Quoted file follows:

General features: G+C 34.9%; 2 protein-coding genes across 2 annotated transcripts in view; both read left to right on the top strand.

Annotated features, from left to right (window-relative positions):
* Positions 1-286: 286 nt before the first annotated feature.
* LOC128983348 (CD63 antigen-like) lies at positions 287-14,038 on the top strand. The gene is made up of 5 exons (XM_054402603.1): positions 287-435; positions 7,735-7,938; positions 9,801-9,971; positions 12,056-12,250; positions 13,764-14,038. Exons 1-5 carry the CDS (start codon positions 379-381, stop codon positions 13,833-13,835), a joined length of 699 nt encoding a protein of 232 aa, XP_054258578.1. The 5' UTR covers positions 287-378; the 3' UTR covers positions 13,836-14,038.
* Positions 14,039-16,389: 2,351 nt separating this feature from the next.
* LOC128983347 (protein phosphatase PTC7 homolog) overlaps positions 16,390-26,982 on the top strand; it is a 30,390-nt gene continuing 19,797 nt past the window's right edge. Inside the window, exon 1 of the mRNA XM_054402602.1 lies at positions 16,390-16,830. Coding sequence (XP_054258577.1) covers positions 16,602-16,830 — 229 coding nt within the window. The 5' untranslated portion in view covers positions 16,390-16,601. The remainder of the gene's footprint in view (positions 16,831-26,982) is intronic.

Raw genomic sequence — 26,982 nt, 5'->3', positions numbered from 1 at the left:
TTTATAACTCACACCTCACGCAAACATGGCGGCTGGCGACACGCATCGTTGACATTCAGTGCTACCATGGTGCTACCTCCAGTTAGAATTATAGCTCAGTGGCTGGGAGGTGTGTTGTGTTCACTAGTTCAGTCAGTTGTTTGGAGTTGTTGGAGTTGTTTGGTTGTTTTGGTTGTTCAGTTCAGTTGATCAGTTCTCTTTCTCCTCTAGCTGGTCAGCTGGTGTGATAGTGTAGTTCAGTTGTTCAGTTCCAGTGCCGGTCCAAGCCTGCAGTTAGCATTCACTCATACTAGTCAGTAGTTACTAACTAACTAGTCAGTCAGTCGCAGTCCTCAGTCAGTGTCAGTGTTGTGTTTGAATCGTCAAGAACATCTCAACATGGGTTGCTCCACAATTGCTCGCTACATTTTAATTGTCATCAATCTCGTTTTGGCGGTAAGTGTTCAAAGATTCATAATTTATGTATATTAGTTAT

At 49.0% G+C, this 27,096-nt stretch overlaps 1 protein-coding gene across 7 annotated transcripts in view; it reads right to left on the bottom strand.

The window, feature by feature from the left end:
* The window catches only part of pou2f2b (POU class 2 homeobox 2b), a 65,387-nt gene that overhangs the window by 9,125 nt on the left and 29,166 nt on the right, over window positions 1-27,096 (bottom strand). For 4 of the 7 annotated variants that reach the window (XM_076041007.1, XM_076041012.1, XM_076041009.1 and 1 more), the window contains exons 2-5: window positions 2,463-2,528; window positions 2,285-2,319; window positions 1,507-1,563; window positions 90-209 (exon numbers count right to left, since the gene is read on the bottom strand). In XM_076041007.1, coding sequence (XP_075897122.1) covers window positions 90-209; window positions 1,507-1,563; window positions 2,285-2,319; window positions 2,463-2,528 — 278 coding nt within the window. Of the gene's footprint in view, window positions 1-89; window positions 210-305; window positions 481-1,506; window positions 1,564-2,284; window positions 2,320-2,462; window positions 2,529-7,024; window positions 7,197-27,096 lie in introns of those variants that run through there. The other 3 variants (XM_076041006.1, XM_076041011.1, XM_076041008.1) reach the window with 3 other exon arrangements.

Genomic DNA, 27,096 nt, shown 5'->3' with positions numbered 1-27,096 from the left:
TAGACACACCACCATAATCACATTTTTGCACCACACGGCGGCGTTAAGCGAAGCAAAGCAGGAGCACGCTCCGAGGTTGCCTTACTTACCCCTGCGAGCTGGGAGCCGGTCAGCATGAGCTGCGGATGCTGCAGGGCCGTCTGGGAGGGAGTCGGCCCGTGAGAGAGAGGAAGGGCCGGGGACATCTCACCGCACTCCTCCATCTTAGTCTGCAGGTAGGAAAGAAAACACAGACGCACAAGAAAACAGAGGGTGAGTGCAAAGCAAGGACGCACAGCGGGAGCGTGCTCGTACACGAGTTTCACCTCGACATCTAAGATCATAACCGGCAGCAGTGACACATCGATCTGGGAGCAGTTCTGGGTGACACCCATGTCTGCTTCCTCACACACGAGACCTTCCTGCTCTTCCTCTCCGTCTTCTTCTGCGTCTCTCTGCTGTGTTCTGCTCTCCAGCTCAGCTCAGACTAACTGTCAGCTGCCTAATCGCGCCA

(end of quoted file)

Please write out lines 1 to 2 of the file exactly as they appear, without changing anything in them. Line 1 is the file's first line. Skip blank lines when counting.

General features: G+C 34.9%; 2 protein-coding genes across 2 annotated transcripts in view; both read left to right on the top strand.

Annotated features, from left to right (window-relative positions):